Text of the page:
# continuity

• Apr 9th 2010, 12:28 PM
sfspitfire23
continuity
If $\displaystyle f:I\rightarrow R$ and $\displaystyle g: \rightarrow R$ are any functions defined on $\displaystyle I$, then we can form new functions $\displaystyle max\{f,g\}(x)=max\{f(x),g(x)\}$ for all $\displaystyle x\in I$, and similarly for $\displaystyle min\{f,g\}$

I'm asked to sketch a graph of $\displaystyle max\{f,g\}$ and $\displaystyle min\{f,g\}$ if $\displaystyle f(x)=sin x$ and $\displaystyle g(x)=cos x$ on $\displaystyle I=[-2\pi , 2\pi ]$

What do the max/min thing mean? Basically, what is the first paragraph telling me? Thanks for any help.
• Apr 9th 2010, 12:33 PM
Drexel28
Quote:

Originally Posted by sfspitfire23
If $\displaystyle f:I\rightarrow R$ and $\displaystyle g: \rightarrow R$ are any functions defined on $\displaystyle I$, then we can form new functions $\displaystyle max\{f,g\}(x)=max\{f(x),g(x)\}$ for all $\displaystyle x\in I$, and similarly for $\displaystyle min\{f,g\}$

I'm asked to sketch a graph of $\displaystyle max\{f,g\}$ and $\displaystyle min\{f,g}$ if $\displaystyle f(x)=sin x$ and $\displaystyle g(x)=cos x$ on $\displaystyle I=[-2\pi , 2\pi ]$

What do the max/min thing mean? Basically, what is the first paragraph telling me? Thanks for any help.

If $\displaystyle f,g:X\to\mathbb{R}$ then, $\displaystyle f\wedge g=\frac{f+g-|f-g|}{2}$ and $\displaystyle f\vee g=\frac{f+g+|f-g|}{2}$

P.S. common notation $\displaystyle f\vee g=\min\{f,g\}$ and simlilarly for the other. What it means is "take the bigger value of $\displaystyle f$ or $\displaystyle g$ at x"
• Apr 9th 2010, 03:36 PM
sfspitfire23
Quote:

Originally Posted by Drexel28
If $\displaystyle f,g:X\to\mathbb{R}$ then, $\displaystyle f\wedge g=\frac{f+g-|f-g|}{2}$ and $\displaystyle f\vee g=\frac{f+g+|f-g|}{2}$

P.S. common notation $\displaystyle f\vee g=\min\{f,g\}$ and simlilarly for the other. What it means is "take the bigger value of $\displaystyle f$ or $\displaystyle g$ at x"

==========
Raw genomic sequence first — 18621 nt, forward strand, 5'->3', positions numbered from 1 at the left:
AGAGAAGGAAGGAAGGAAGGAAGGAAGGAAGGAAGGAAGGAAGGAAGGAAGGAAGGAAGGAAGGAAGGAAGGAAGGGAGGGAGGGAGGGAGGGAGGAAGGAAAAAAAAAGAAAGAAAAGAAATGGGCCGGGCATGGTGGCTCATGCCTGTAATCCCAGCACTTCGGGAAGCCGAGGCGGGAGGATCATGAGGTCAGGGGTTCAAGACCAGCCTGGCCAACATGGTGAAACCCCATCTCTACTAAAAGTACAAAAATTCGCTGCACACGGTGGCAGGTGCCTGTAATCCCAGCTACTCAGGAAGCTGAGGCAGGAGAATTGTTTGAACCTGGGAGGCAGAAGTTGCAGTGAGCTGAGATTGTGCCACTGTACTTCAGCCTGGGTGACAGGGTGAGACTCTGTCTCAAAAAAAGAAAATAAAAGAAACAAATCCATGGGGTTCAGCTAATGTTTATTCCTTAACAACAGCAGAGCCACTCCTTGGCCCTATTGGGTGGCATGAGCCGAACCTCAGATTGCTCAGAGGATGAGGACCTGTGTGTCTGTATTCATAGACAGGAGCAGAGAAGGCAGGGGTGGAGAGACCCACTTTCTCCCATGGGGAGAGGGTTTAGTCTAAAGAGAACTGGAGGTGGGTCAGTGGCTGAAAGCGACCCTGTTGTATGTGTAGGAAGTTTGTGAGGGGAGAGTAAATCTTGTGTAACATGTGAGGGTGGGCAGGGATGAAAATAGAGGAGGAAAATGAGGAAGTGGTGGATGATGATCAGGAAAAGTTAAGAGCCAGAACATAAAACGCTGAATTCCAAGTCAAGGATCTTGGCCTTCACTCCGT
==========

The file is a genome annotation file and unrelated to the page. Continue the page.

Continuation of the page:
Thank you Drexel. However, I'm having trouble seeing where you got $\displaystyle f\wedge g=\frac{f+g-|f-g|}{2}$ and $\displaystyle f\vee g=\frac{f+g+|f-g|}{2}$. If you could explain to me how these came to be? (something with the definition of continuity? I haven't gotten to any value theorems yet)
• Apr 9th 2010, 03:46 PM
Drexel28
Quote:

Originally Posted by sfspitfire23
Thank you Drexel. However, I'm having trouble seeing where you got $\displaystyle f\wedge g=\frac{f+g-|f-g|}{2}$ and $\displaystyle f\vee g=\frac{f+g+|f-g|}{2}$. If you could explain to me how these came to be? (something with the definition of continuity? I haven't gotten to any value theorems yet)

No. That's the definition of min and max. Just try it out. "If $\displaystyle f$ is bigger than $\displaystyle f=\max\{f,g\}=\frac{f+g+|f-g|}{2}=\frac{f+g+f-g}{2}=\frac{2f}{2}=f$..."
• Apr 9th 2010, 04:19 PM
sfspitfire23
I guess this is a hole in my Analysis. How would you derive f+g+|f-g|/2 from max{f,g}? Thank you for your patience...I'm trying to pick up on it
• Apr 9th 2010, 04:23 PM
Drexel28
Quote:

Originally Posted by sfspitfire23
I guess this is a hole in my Analysis. How would you derive f+g+|f-g|/2 from max{f,g}? Thank you for your patience...I'm trying to pick up on it

I just told you.

$\displaystyle \max\{f,g\}=\begin{cases}f(x) &\mbox{if} \quad f(x)\geqslant g(x) \\ g(x) & \mbox{if} \quad g(x)\geqslant f(x)\end{cases}$.

If $\displaystyle f(x)\geqslant g(x)$ then $\displaystyle f(x)-g(x)\geqslant 0$ and so [tex]|f(x)-g(x)|=f(x)-g(x)[/math\ so $\displaystyle \frac{f+g+|f-g|}{2}=\frac{f+g+f-g}{2}=\frac{2f}{2}=f$. If $\displaystyle g(x)\geqslant f(x)$ then $\displaystyle |f-g|=|g-f|=g-f$ and so $\displaystyle \frac{f+g+|f-g|}{2}=\frac{f+g+g-f}{2}=\frac{2g}{2}=g$